I don't know what 'openly advocate such identity politics' means. Can anyone explain?



K_Kelly
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28 Jan 2017, 4:03 pm

What I said was, why is it so important to be openly autistic, or at least, using that specific term.



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28 Jan 2017, 4:14 pm

IMO, openess is just a code word for self acceptance. Its not that you want to rub who you are in anybodys face but you are really saying " I was born this way and whether or not you accept me is irreverent as to how I view myself".



ArielsSong
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28 Jan 2017, 4:14 pm

K_Kelly wrote:
What I said was, why is it so important to be openly autistic, or at least, using that specific term.


Using that specific term? Because that's what it's called.

Being openly autistic? I guess everyone will have their own reasons. And a lot here on the forum don't want that for themselves, and say that they never tell anyone.

Personally, I'm open about my autism for a few reasons. Primarily, because I am a very self-confident person and I value honesty and openness for what they are, so I have no reason to hide the fact that I'm autistic. I would not want to go through my life hiding away any aspect of myself.

Additionally, because it helps people that meet me to know why my behaviours might be a little 'off'. Also, because I hope that in my own little way I may change someone's perception of autism - if they see me and know that I'm autistic, perhaps they won't assume that 'autistic' means incapable or (as I believed years ago, to my shame) lazy and badly disciplined. And, because (albeit appreciating that no two autistic people are the same and that my success is not everyone's line in the sand), perhaps if I meet a struggling autistic person or a parent of an autistic child, they'll get the impression from me that there is hope - a chance to find love and happiness.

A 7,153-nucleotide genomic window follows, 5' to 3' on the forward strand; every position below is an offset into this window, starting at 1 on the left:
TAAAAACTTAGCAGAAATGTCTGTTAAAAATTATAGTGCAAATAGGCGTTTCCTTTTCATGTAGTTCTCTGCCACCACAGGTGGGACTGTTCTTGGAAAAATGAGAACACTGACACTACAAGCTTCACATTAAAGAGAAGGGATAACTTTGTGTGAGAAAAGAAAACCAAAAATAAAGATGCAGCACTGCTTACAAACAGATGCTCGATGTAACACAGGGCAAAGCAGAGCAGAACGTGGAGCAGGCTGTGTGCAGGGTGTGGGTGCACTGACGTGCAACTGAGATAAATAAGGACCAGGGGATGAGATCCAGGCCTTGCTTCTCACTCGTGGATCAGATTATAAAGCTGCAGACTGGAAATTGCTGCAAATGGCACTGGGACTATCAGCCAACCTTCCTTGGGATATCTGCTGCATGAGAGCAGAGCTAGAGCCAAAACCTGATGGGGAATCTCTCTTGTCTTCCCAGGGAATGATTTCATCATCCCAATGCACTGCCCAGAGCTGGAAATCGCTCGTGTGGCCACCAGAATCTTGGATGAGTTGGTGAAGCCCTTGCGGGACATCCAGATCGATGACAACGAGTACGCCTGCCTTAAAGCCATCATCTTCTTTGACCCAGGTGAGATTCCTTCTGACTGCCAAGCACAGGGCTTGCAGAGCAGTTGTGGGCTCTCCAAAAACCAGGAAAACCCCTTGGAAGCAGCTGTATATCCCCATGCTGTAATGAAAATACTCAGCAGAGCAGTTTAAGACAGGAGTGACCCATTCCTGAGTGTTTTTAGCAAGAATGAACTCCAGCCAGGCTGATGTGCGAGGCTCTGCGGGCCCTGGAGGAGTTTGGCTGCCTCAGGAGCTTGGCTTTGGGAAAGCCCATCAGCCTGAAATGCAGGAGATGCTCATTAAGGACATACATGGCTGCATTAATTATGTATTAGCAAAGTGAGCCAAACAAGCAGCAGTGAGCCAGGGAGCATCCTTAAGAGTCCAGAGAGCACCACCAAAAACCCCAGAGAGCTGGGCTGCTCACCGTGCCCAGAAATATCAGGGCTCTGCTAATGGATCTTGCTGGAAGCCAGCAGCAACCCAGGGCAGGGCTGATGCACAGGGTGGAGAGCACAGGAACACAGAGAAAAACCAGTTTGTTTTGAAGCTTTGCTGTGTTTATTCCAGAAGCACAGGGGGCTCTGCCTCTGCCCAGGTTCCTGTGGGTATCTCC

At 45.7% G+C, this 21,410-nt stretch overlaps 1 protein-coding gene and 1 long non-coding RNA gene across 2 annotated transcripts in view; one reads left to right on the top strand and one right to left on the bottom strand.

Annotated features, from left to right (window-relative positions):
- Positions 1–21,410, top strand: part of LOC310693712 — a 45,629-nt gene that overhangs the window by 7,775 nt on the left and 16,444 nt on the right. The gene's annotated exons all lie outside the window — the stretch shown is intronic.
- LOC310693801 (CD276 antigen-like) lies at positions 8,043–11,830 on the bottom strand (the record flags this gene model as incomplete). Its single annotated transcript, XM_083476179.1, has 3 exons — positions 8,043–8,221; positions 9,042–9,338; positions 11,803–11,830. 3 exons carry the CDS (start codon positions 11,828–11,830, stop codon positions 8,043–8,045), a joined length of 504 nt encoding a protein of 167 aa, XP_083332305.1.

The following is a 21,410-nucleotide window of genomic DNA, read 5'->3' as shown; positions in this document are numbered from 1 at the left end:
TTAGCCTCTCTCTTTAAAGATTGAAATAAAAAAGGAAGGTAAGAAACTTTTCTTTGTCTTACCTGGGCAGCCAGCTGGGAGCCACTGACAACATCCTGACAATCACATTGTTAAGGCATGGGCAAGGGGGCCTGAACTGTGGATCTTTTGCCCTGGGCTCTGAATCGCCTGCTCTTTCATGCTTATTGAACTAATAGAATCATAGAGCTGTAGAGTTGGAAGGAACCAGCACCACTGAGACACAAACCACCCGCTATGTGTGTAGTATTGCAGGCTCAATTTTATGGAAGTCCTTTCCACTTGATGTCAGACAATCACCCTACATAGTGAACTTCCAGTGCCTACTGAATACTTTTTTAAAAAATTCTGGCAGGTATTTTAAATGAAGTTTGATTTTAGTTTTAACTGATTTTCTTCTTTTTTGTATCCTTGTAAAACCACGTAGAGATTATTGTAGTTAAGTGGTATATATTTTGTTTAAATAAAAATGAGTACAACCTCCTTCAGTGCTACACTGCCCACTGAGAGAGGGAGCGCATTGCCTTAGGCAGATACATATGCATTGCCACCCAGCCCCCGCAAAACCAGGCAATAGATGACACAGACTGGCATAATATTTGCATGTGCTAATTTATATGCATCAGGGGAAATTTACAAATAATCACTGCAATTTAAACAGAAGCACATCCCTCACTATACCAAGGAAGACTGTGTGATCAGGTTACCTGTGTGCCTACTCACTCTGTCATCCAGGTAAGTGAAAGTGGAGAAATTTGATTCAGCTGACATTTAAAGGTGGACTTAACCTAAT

But, undoubtedly, there will be almost infinite reasons.

I think it's a shame if someone feels that they need to hide the fact they're autistic, though I completely understand why they would feel like that.



Fraser_1990
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28 Jan 2017, 4:32 pm

Hippygoth wrote:
Fraser_1990 wrote:
Really? These days I assume everybody to be gay.


That makes no sense. Please explain?


Being straight seems to be a minority thing these days. Sometimes I feel like it's just me on my own.


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28 Jan 2017, 4:51 pm

Everyone at my school is bisexual or something. Apparently some girl became straight again, but she was never bisexual in the first place? I'm just assuming she was bicurious. I assume everyone feels the need to be something special nowadays, so I never say anything. As for autism, I don't think it's important. You have your own strengths and weaknesses, why should others know about them? Do what you can to the best of your ability.